Coding, Community Projects, Contributing, Curent Events, Experiments, Geography, JavaScript, Milestones, Murderous Maths, Notes on everyday life, Philosophy, Simon makes gamez, Simon teaching, Simon's Own Code, Simon's sketch book, Social Studies, Thoughts about the world

How Can Math Help Resolve Racial Segregation?

This is Simon’s contribution to #blacklivesmatter

How Can Math Help Resolve Racial Segregation? This video and coding project is based on Segregation Solitaire by Thomas Schelling, an American mathematician and economist who was awarded the 2005 Nobel Memorial Prize in Economic Sciences for “having enhanced our understanding of conflict and cooperation through game-theory analysis.”

I don’t like the name ‘Segregation Solitaire’, so I call it Schelling’s Game. This is also inspired by the famous Parable of the Polygons playable essay on the shape of society by Vi Hart and Nicky Case:

Simon binge reads Nicky Case’s essays and has made several remixes of their projects, all the more timely, considering today’s context.

Simon’s interactive version:

Simon’s code:

Coding, Good Reads, history, JavaScript, Milestones, Notes on everyday life, Set the beautiful mind free, Simon teaching, Simon's Own Code, Social Studies, Thoughts about the world

Simon’s remix of one of Nicky Case’s playable essays

If you’re interested in why #covid-19 tracing apps are important and the most privacy-friendly way to implement them, please read this interactive essay by Nicky Case and play with the colorful simulations of all our possible futures. For Simon, this has been the entrance into the Nicky Case @ncasenmare universe (first recommended by 3Blue1Brown). Simon has been gulping down the playable essays on human networks and the spread of complex ideas, self-synchronization in nature, the shape of society and several other burning themes (like coming out and anxiety) and watching Nicky Case’s talks, like this one. Nicky is a self-made indie artist, programmer and writer making very edgy, very 21st century multimedia products that are both profound in content and have an engaging/interactive interface. It’s as if reading an informative piece is turned into a game. And that’s exactly what Nicky stands for: learning through play and messing about. Maybe that’s why Simon has embraced his works so eagerly, Nicky has proven to be one of those perfect matches for our self-directed learning style.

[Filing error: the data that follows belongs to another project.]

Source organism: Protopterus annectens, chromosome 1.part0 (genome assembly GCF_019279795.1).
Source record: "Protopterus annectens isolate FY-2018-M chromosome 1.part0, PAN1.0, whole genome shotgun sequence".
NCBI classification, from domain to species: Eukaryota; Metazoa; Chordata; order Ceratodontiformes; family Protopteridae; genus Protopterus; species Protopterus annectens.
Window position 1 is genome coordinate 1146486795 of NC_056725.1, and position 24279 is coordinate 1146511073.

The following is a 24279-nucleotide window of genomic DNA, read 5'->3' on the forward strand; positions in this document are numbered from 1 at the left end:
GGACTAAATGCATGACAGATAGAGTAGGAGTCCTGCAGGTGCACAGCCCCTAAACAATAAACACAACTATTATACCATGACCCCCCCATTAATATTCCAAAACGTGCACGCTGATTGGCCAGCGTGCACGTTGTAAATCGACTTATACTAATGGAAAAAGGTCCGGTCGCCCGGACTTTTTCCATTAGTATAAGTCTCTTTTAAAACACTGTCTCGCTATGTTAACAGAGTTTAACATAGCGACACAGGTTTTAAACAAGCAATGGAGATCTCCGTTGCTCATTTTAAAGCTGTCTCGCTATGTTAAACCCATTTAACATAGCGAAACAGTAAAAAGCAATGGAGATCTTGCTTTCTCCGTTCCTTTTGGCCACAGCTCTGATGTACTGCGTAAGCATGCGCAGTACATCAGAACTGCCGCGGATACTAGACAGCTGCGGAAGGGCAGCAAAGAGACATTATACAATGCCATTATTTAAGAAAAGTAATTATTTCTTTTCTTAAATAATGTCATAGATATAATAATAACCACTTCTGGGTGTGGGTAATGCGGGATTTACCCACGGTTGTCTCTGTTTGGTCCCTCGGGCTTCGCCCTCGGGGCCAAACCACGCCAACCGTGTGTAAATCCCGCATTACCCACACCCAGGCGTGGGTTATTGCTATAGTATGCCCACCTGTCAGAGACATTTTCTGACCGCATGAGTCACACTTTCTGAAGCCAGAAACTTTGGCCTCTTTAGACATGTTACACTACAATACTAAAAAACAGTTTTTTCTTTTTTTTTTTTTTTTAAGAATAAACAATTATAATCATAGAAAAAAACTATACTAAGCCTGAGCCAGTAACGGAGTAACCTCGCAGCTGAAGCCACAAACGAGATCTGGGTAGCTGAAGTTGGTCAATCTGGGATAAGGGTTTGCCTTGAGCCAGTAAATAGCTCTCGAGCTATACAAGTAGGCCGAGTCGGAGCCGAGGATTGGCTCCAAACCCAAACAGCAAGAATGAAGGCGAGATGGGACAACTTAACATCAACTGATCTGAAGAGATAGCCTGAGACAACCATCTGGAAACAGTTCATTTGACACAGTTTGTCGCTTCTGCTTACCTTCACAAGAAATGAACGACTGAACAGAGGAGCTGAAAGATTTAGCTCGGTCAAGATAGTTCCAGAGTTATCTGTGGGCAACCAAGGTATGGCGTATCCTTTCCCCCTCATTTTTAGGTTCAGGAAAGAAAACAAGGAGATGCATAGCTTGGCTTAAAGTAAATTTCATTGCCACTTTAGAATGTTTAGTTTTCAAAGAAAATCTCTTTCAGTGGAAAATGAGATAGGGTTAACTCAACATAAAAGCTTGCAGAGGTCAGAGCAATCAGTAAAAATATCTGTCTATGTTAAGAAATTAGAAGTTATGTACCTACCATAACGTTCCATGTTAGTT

Simon has made a remix of Nicky’s Evolution of Trust, an iterated prisoner’s dilemma:

Simon’s code:

Exercise, Math and Computer Science Everywhere, Notes on everyday life, Simon makes gamez, Together with sis

Math and Game Theory Outside

Since mid-March, all playgrounds have been closed in Belgium, so we’ve been left with simply taking walks, first at the park and then, after we were no longer allowed to drive anywhere for leisure, at the port of Antwerp (within 2km from our home). Simon usually gets bored simply taking a walk, so he comes up with something every time to keep our weekly outings exciting (like teaching Neva a random walk algorithm using plastic coins (that decided where we turn next) or playing the game of chicken (something we have read about in a Game Theory book).

Coding, Computer Science, Experiments, JavaScript, Logic, Murderous Maths, Simon teaching, Simon's sketch book

Nash Equilibrium

Simon explaining the Nash Equilibrium with a little game in p5.js. Play it yourself at:
Inspired by TedEd video Why do competitors open their stores next to one another? by Jac de Haan.